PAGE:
Why I draw big dreams through little humans

Virginia Alonso Navarro, January 2017

I have this idea, that drawings can bring humans together. Humans who don’t speak the same language, or speak the same language but constantly misunderstand each other. Humans who share the same ‘wavelength’, and humans whose cultures are so different their worlds are universes apart.

I have this idea, that drawings can transcend language, expanding our minds in a way not possible by the confinement of words, definitions, grammar.

And I have this idea, that this can be achieved through very simple, accessible drawings. XKCD has proved this, and many others have joined too the world of cartooning and minimalistic illustration. Colouring books for adults are now a thing - and a very popular one. We’ve gone back to the visual, graphic aspect of things when we want to make sense of data and understand complex information; we seek simplicity; we want information to feel accessible.

At the same time, we’re seeking a deeper connection with ourselves, with our world, with each other. We’re realising that likes on Instagram or views on Youtube don’t satisfy us like we hoped they would. We’re realising that a phone conversation cannot outweigh a face to face one; neither could the most beautiful email embrace you like a heartfelt hug does. The same old promises that better, smarter technology will help us be healthier, happier humans continue being fed to us - virtual and augmented reality, internet of things, driverless cars… While I think these are extraordinary advancements which, too, make me feel optimistic about the future, I think we’re missing a point. The point that the answer to what makes us healthier, happier humans might be inside every one us.

What makes me ‘me’ in this world? What is this world to me? Do I like it? Would I want to change it? If so where to start? What moves me? What stops me? What is the most honest way in which I communicate my own desires to the world, and give back to others? What do I think about the future? What about my future?

These are some questions I believe can connect us closer to each other and to our inner selves. They help us feel in balance with ourselves and our core strengths; to feel a part of something greater than ourselves; to understand we are not the only ones feeling this way; to empathise with the inner reflections of others no matter who they are or what they’ve done so far.

With these ideas in my mind and inspired by open-hearted humans around me, I asked a bunch of friends a handful of questions, including:

What brings you most happiness to your day-to-day life?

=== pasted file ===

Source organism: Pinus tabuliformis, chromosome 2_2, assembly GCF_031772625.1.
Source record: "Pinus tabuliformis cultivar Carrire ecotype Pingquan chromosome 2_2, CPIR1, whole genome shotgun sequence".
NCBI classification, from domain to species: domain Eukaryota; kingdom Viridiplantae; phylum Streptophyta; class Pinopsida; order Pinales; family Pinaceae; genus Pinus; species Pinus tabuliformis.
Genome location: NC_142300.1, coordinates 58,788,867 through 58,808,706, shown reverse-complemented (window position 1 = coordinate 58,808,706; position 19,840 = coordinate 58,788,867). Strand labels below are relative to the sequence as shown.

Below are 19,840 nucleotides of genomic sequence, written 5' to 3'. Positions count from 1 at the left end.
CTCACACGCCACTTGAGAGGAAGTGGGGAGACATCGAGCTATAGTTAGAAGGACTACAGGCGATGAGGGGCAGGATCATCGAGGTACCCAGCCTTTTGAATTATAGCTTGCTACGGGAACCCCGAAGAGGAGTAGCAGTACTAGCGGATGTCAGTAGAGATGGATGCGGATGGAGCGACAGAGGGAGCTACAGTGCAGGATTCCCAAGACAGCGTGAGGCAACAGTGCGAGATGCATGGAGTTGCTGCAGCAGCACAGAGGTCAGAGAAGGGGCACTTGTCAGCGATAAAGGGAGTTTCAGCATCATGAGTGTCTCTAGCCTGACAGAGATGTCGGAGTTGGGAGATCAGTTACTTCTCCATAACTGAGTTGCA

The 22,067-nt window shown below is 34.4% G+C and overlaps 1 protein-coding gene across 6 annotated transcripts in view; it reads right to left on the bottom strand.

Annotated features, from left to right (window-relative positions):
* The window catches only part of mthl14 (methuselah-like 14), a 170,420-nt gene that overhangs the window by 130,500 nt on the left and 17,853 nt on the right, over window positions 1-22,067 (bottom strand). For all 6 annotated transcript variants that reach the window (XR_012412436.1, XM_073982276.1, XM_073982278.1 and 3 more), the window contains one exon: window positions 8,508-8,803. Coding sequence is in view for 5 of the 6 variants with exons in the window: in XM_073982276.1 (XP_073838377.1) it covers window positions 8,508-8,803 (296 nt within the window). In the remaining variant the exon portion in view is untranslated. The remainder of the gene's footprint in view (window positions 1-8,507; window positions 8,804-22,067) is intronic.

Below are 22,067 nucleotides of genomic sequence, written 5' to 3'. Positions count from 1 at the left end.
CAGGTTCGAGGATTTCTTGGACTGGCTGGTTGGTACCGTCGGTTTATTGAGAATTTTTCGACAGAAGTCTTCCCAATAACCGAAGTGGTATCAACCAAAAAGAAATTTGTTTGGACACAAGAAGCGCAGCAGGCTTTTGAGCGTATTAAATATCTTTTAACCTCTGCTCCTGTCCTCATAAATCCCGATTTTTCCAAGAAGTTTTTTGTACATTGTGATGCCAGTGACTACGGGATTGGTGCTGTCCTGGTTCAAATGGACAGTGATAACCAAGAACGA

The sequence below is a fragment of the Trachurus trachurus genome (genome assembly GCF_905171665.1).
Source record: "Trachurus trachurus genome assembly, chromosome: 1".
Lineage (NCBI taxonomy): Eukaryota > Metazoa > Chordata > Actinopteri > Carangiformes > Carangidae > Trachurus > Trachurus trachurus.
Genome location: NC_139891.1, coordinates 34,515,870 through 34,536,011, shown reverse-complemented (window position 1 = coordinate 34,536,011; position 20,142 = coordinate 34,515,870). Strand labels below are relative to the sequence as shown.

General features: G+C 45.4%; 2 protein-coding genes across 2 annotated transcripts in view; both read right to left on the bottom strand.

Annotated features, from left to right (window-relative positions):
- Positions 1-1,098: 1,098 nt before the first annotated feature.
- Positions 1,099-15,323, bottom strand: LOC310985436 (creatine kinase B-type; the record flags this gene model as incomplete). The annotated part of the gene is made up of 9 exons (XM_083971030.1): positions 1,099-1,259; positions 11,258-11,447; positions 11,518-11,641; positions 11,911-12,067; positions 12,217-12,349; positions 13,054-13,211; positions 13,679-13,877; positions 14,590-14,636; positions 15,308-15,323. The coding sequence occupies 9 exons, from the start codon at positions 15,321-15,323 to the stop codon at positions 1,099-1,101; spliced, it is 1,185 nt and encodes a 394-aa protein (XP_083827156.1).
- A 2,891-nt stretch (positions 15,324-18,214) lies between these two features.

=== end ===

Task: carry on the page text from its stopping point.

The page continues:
WWould you choose $1m or a year with the person you admire the most? Why?
Share a childhood memory unleashed without boundaries or judgment.
I wish I was more…
I wish people were less…
In the future I look forward to understanding...
Something everyone should do at least once in their lives.
If you knew you would suddenly die in 365 days, is there anything you would change about your current life?

When I started, I didn’t know what I’d do with the answers, but I knew I wanted them. After 300 pages worth of people’s answers, I still get goosebumps every time I read a new submission. One day, I decided I’d draw one of the answers with the watercolour pencils my boyfriend had gifted me last Christmas, type a few others, and share the anonymised answers with those who had taken the survey. And one drawing at a time, I began producing weekly doodles of people’s answers, shared internally with those in the community. I called it, rather uncreatively, Friends of Virginia. The name stuck; the weekly drawings continued; the number of respondents grew.

I never thought of myself as a bad drawer, perhaps a lazy one, but I would’ve never called myself an artist. Let alone someone worth of painting people’s inner thoughts about the world and themselves. Friends of Virginia started from curiosity, and grew organically into what I call a work of art. I gave myself permission to pick up a watercolour pencil and start drawing. I gave myself permission to take people’s reflections and turn them into a doodle of my own. I gave myself permission to call myself an artist, and produce art worth seeing and experimenting by others. I’m still in a process of allowing myself to grow as an artist; putting myself out there. I’m still in a process of juggling my day work and my drawing schedule, marrying both parts of myself, different but part of the same core.

I don’t think enough people allow themselves to pick up a pencil, start drawing and call themselves an artist; but I suppose that’s beyond the point of today’s confession. Today’s confession is dedicated to the humans out there reading this, to understand why Friends of Virginia started, and why I think this is important. It is about a war cry for the emergence of our inner voices expressed through art. Through every day, simple, judgment-less, boundless, art.

Thus, this is my truth, today: I believe in the value and the power of visual art, of sharing, and of connecting with one another without judging one another. One day at a time, I have come to create of Friends of Virginia a project in which I can pull those values together and allow myself to make something out of it, which comprises others’ and my own learnings and discoveries, which I can share back with the world. It is never too early, or too late, to start. I thank every human along my path who have inspired me to ask questions, pick up a coloured pencil, and share.